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AAC, AT, Families, Inclusion, Literacy, UDL

Project 365 …er…6

by Pam Harris

I’m delighted that Sam asked me to share one of our AAC projects. Josh and I showed a powerpoint presentation about Project 365 at the 2007 Closing the Gap.
Project365 is something I heard about from my daughter last year. The premise is simple – take a picture every single day of the year. The idea came from Taylor McKnight at PhotoJoJo.com. I started to think about it, and how my son Josh and I could try it. We wanted Josh to practice writing, and he needs structure to do so. What if he wrote daily about the picture he took?
First, he needed to learn the vocabulary of photography.

From there, we created a light tech board.

And then we were ready to go! He would take his picture, upload it to his blog and then use his talker to write a few descriptive sentences about what he saw or how the picture made him feel.
Example:

This is Josh dad red Shelley Grandma and mom
This has been a wonderful experience for many reasons. Josh isn’t only getting the writing practice we hoped for, but is able to make connections to people through his blog. He is paying closer attention to the people and things around him. His responsibility for this daily task is increasing. He is learning and mastering technology popular and important to other people his own age (19 now).

In fact, we enjoyed it so much that we’re doing it again. We’ve begun Project 366, but now we’re using Flickr to upload, write about and host our pictures. Want to join us? It’s a great investment of your time and Josh would love to see what you have to share. You can google Project365 for tips and variations or make your own – who says you can’t do it weekly? With themes? All of one location? The possibilities and outcomes are as infinite as your imagination.

January 24, 2008 Posted by | AAC, family, Literacy, photography | 7 Comments

Using the iPhone for Digitizing Books

by Samuel Sennott

We started a E-Book project today that we are correlating with the Building Blocks kindergarten literacy framework. It is very exciting and I can’t wait to share more about it in the future.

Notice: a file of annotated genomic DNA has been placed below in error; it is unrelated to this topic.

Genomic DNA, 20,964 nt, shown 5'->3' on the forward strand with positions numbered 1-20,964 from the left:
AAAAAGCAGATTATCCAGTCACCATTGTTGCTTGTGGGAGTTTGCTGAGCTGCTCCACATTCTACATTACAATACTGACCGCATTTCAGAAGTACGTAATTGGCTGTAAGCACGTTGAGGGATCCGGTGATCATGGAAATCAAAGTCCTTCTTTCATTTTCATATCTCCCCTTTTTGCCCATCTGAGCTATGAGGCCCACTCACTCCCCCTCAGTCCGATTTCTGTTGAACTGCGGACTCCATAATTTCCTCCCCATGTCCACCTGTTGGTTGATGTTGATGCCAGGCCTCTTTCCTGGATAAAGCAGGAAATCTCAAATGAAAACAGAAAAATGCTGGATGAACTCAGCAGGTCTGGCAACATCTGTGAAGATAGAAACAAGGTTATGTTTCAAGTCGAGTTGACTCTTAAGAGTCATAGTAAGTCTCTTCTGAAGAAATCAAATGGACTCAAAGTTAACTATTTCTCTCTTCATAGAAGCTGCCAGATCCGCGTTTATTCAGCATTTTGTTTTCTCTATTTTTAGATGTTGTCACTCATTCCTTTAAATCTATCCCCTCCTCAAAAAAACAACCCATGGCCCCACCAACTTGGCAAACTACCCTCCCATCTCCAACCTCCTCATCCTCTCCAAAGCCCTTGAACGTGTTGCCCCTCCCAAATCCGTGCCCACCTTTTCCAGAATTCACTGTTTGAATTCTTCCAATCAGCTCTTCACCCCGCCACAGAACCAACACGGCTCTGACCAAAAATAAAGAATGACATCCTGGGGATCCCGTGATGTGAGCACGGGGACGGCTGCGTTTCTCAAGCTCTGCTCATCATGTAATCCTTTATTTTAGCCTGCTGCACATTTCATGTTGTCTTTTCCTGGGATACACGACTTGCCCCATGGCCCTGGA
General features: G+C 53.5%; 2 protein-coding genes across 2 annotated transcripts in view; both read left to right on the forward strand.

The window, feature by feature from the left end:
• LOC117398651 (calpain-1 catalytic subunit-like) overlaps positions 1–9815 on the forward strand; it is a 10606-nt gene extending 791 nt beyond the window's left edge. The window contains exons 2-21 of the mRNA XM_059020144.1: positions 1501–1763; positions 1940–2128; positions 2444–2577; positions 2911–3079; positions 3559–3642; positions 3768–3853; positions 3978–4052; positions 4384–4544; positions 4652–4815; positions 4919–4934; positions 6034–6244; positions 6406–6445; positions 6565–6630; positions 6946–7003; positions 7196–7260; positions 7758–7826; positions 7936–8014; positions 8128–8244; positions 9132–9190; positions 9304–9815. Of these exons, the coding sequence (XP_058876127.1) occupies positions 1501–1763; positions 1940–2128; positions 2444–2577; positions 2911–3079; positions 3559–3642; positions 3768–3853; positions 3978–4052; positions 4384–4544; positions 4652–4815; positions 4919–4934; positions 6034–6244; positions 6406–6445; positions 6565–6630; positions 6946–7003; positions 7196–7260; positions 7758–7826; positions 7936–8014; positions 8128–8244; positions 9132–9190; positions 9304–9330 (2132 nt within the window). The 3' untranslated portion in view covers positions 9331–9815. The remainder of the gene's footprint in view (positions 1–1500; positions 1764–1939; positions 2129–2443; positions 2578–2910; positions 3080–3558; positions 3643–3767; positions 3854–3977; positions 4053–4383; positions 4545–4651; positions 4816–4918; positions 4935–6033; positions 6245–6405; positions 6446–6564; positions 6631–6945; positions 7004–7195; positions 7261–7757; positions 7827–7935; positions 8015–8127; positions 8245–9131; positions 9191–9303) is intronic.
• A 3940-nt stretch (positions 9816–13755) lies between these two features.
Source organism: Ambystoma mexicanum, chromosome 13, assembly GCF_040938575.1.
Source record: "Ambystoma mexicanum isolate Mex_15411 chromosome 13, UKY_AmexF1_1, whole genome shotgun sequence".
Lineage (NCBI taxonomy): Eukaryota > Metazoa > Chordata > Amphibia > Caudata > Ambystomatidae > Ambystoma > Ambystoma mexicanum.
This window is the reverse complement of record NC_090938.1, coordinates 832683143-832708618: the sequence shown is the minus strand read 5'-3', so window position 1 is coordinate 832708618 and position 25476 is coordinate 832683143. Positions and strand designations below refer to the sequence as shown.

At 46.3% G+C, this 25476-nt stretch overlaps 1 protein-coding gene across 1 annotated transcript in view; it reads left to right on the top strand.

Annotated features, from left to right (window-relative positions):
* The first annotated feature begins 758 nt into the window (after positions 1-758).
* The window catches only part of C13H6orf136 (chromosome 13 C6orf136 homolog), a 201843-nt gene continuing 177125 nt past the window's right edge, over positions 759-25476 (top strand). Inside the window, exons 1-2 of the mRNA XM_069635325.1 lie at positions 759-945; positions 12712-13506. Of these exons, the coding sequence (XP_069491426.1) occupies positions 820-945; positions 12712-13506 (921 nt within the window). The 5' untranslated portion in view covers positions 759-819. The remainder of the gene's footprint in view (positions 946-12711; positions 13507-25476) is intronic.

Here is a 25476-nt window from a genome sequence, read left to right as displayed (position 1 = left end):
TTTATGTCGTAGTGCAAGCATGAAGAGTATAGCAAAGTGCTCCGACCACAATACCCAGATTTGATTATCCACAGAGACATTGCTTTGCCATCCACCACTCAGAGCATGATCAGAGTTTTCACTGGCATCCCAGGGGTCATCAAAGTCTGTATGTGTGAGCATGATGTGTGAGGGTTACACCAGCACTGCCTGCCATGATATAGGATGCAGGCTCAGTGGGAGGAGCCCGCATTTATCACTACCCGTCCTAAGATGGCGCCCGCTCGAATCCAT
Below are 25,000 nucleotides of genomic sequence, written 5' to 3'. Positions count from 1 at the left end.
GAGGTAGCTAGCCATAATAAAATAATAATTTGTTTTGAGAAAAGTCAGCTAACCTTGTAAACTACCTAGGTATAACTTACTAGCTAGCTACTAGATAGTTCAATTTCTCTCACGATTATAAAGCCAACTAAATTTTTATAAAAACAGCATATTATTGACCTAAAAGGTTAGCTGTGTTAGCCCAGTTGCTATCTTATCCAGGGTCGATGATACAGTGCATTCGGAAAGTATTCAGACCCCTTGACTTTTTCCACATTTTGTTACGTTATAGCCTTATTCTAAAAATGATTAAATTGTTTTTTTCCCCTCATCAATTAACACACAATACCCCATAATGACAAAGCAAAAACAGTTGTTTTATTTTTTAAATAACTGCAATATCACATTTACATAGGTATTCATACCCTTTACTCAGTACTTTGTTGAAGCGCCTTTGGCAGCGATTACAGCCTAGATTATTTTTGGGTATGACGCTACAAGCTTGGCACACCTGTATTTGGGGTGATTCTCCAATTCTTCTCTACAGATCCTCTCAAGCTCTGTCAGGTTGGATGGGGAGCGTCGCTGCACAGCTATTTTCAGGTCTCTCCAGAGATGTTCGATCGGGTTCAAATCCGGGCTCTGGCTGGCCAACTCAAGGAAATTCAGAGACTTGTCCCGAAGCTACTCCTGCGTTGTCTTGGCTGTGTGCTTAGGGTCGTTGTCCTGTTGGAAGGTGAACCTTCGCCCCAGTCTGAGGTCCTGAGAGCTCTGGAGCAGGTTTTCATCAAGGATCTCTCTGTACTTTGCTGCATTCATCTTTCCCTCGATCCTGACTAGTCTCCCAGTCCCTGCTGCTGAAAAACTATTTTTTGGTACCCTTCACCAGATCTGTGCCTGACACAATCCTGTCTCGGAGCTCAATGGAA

So…have you ever come upon a flatbed scanner that seems to be a decendent of a tortoise? Well in our electronic book making project today, we sure did. It was a terrific first thing in the morning laugh. As we did not have anything else to use, I remembered someone posted on QIAT that Judith Sweeney of Onion Mountain Tech had been teaching using digital cameras for your turning books into electronic books. I have tried experimenting with this as well at times, but today it really clicked with me.

iphone

So we tried using the iPhone for taking pictures of the pages. It worked well:

  • Having good lighting was important.
  • Natural light worked better than the florescent.
  • Be still!
  • Downloading from the iPhone was easy. Just plug in USB, drag and drop.
  • The images were good enough quality for our use in PowerPoint and ICS based books, where we rewrite the text into a text box.
  • You could also use another comparable digital camera.

The result was a quick way to produce a decent accessible version of the book, without the labor intense file naming, page aligning, and mouse clicking often involved in scanning. What else have people experienced using cameras for digitizing books? What have you found to be the best resolutions and picture quality settings? We are constructing a guide and would love vicarious input!

Listen to This Blog Entry

September 18, 2007 Posted by | AAC, Access, Accessibility, AT, ebooks, family, OS X, photography, Special Education, Uncategorized | Leave a comment